Register of Insolvencies
The register of insolvencies is a statutory register about the insolvency of individuals and businesses in Scotland.
Admiralty arrestment is a type of diligence relating to the arrestment of ships and cargo on board ships for debt due. Generally, arrestment of a ship prevents it from sailing to its next destination until the arrestment is recalled or the debtor provides alternative security. Admiralty arrestments are relatively uncommon but may be for claims of some considerable value.
The term 'admiralty' relates to the right and power to apply the law over maritime property.
Whilst most admiralty actions in Scotland are raised in the Court of Session, local sheriff courts also have jurisdiction within their own areas. Generally, jurisdiction for an admiralty action may be where the defender (debtor) has his residence or place of business. It may also be where the cause of the action arose, in a court which has already heard an action relating to the same incident and where jurisdiction has been agreed or a ship owned by the defender has been arrested to found jurisdiction.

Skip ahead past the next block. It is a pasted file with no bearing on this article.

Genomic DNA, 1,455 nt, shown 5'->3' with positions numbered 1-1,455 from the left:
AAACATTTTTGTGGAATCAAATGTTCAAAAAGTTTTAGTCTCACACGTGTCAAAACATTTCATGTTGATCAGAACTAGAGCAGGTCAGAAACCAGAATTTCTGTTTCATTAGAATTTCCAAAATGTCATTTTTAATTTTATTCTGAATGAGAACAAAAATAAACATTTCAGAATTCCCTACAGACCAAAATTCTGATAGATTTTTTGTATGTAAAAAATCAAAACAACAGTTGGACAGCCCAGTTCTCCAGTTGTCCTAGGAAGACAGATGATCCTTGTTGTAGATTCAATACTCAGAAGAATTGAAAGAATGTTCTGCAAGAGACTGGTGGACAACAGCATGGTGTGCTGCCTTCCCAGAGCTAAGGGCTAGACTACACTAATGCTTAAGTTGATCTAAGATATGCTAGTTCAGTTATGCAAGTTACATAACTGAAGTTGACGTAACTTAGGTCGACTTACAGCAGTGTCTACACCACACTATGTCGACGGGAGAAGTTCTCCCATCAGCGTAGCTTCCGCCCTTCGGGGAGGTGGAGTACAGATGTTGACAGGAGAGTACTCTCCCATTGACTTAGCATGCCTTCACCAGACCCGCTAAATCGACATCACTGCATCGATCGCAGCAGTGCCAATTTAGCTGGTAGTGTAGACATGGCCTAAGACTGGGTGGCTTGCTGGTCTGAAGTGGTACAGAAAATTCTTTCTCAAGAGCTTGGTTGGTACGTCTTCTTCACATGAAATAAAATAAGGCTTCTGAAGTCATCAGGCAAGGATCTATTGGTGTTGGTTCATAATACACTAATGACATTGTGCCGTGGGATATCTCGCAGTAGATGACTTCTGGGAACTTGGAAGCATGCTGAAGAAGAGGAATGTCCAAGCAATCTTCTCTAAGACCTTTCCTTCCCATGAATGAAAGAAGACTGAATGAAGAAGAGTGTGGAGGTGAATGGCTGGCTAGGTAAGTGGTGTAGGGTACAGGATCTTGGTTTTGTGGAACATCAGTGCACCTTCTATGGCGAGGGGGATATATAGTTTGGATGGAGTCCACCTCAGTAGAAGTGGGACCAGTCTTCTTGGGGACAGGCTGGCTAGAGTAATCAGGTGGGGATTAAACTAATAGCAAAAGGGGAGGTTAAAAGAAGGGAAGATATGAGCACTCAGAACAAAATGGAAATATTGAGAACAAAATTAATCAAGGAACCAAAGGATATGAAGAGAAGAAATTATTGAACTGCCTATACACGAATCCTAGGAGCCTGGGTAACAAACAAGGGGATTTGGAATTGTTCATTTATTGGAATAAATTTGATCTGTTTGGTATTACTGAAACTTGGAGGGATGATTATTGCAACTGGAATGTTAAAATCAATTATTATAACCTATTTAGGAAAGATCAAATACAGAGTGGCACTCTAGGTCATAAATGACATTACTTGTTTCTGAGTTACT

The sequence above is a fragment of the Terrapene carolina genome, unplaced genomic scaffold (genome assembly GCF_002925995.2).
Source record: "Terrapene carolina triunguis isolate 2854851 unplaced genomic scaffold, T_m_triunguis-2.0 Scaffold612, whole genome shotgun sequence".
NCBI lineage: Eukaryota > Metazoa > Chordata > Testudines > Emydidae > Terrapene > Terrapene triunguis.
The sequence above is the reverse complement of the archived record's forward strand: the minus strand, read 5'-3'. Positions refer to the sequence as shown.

There are three types of admiralty arrestment -
- Arrestment on the dependence - used to secure a claim against the owner of a ship. Unlike other forms of arrestment on the dependence, the ship does not have to be in the hands of a third party in order to be arrested - it can be arrested in the hands of the owner.
- Arrestment in rem - an arrestment carried out to enforce a claim against the ship itself or against some other piece of maritime property. Generally, arrestment in rem may only be used to enforce a maritime lien such as, for example, claims arising as a result of a collision or claims by crew members for wages due for service on a particular ship. Arrestment in rem also founds jurisdiction against the vessel.
- Arrestment to found jurisdiction - an action brought specifically to establish jurisdiction in Scotland but not having the effect of detaining the vessel. Unless followed by arrestment on the dependence, the vessel is free to sail.
Before carrying out an admiralty arrestment, the pursuer (creditor) must obtain a warrant to arrest by presenting a summons to the relevant court, setting out the case for arrestment. Once the warrant is granted the arrestment is carried out by an officer of the court (a Messenger at Arms or a Sheriff Officer) who physically attends the vessel.
Part 14 and Schedule 4 of the Bankruptcy and Diligence etc. (Scotland) Act 2007 were brought into force on 1st July 2007 and modernised the language and process of the current law on admiralty actions and ship arrestment by introducing changes to the Administration of Justice Act 1956.
This section of the website is intended to give a broad overview of diligence. It is not a full statement of the law nor does it provide a full description of each of the processes.